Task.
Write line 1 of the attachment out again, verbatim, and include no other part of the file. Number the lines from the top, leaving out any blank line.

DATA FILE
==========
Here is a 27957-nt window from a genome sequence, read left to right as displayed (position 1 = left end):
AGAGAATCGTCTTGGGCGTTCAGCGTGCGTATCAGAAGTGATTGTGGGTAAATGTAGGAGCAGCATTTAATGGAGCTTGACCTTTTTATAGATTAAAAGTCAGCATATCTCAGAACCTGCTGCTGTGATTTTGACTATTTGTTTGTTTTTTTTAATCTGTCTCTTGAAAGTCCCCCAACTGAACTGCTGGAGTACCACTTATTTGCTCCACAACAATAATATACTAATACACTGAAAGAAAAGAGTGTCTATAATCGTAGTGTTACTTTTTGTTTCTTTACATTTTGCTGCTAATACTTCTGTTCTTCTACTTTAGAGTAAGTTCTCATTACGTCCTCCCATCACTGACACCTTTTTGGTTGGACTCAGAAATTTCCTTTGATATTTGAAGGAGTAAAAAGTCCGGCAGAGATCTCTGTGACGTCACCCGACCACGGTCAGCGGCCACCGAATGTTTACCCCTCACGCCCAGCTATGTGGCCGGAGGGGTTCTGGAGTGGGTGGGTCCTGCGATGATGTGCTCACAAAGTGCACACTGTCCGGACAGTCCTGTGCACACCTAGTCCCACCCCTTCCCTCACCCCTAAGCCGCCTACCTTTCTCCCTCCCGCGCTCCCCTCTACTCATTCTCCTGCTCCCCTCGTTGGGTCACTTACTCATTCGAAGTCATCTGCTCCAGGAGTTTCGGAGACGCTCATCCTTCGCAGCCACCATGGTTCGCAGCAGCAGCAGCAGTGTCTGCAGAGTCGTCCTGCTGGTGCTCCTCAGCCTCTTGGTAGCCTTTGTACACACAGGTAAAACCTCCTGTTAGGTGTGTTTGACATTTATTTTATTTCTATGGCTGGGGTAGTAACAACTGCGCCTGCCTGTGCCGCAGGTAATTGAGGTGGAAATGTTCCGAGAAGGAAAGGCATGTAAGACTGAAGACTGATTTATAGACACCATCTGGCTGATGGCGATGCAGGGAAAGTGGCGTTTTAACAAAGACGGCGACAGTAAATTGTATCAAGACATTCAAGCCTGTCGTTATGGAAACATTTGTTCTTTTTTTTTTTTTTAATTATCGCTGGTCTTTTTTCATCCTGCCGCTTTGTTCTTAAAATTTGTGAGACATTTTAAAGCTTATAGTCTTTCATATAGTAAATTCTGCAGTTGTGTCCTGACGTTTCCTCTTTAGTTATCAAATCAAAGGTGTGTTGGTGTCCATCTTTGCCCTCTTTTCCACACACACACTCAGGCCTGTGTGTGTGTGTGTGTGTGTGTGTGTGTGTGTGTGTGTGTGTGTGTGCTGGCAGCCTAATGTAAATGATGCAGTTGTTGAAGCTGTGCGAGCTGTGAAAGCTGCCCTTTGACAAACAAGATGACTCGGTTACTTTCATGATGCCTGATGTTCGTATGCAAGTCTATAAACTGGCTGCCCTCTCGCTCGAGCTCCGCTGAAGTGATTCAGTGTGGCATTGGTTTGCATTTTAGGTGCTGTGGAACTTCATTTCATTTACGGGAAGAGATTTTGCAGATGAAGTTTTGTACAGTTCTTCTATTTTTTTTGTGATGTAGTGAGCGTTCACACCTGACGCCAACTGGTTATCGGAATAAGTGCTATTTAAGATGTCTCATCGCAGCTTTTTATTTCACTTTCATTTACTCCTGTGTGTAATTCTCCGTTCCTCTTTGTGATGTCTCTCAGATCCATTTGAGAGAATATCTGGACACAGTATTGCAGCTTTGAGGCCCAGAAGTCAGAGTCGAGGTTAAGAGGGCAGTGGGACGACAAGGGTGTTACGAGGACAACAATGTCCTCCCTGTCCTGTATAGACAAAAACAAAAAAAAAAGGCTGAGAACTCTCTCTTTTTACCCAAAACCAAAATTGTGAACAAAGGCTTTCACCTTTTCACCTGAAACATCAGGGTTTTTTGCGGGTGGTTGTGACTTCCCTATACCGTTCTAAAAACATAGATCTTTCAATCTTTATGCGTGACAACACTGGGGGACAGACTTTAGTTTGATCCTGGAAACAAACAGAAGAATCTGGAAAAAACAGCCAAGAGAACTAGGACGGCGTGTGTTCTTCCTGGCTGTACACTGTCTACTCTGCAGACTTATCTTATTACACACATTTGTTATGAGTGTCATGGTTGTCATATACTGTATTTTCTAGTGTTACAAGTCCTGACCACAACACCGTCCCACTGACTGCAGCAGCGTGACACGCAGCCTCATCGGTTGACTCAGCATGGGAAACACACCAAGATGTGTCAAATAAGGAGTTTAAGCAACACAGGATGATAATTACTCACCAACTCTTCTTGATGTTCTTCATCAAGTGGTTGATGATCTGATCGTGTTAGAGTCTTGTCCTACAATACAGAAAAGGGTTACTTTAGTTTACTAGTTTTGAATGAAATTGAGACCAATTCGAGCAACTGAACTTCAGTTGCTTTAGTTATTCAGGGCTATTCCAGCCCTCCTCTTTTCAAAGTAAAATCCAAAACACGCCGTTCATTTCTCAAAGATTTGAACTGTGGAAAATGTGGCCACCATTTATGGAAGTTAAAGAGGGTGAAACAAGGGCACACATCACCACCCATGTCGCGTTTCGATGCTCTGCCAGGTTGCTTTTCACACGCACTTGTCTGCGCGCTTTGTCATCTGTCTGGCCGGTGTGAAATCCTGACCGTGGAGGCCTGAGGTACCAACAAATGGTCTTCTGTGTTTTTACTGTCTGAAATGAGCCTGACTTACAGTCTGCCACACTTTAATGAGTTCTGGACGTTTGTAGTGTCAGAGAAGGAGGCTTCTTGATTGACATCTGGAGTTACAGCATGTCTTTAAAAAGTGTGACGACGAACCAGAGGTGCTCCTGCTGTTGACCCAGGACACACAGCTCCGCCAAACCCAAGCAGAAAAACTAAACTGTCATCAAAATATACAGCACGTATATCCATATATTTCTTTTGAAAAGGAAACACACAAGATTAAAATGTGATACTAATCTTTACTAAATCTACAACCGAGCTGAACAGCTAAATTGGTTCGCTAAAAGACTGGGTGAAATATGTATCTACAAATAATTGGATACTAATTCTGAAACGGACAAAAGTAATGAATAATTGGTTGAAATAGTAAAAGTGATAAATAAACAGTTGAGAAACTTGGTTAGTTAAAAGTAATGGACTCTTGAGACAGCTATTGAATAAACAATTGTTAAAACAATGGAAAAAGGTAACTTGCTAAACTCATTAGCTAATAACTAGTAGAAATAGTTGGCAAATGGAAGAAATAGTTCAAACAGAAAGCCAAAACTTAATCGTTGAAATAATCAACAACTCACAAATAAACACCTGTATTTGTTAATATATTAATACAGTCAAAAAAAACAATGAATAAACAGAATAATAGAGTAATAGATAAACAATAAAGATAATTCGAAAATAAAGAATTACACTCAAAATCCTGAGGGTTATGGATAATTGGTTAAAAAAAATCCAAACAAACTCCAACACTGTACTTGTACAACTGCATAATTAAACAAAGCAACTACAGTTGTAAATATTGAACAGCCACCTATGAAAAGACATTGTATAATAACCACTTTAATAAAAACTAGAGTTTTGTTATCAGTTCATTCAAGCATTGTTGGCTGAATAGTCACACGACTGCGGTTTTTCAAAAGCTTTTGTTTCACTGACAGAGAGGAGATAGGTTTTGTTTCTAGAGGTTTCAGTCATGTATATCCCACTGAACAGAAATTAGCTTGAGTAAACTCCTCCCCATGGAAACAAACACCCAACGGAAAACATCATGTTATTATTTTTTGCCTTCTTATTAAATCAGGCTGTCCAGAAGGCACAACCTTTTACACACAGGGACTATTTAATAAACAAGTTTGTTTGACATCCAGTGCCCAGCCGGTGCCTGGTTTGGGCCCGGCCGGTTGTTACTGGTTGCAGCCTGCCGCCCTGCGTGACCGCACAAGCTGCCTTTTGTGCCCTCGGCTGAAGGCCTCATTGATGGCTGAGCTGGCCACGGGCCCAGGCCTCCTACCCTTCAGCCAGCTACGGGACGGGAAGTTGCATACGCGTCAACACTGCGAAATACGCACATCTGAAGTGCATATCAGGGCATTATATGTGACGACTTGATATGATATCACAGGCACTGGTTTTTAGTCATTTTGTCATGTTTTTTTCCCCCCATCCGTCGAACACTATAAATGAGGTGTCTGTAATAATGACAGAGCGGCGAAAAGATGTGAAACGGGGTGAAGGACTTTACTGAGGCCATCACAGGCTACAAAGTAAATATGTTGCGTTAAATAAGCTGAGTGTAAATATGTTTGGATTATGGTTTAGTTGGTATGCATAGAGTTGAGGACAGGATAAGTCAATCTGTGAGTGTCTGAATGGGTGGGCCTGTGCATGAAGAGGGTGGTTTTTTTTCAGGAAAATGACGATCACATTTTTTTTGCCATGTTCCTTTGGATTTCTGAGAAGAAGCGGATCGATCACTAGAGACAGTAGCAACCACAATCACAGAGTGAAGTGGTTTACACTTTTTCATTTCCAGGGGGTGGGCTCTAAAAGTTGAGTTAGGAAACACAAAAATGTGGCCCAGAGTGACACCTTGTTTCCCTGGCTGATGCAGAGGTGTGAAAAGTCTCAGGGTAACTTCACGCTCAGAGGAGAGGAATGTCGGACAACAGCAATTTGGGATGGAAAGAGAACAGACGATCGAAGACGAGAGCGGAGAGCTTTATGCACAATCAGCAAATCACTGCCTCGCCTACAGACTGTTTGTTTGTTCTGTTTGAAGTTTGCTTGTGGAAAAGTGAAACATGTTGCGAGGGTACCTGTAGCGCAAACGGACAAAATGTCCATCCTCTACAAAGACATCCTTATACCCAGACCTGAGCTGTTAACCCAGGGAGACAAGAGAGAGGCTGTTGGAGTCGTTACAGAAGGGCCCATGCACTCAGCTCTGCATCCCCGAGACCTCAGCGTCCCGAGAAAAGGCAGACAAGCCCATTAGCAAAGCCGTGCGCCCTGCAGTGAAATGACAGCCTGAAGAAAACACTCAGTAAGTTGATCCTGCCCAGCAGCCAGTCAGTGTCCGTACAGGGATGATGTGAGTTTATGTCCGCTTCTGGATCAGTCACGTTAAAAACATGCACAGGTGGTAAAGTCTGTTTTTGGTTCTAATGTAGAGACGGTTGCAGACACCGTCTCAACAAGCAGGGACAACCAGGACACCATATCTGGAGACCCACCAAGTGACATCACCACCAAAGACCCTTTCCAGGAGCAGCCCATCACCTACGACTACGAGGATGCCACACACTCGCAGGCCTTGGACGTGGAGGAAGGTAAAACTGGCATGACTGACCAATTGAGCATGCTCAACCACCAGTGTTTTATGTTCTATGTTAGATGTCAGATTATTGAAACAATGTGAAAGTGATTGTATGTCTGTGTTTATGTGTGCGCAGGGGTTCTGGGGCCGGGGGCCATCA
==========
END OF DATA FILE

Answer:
Here is a 27957-nt window from a genome sequence, read left to right as displayed (position 1 = left end):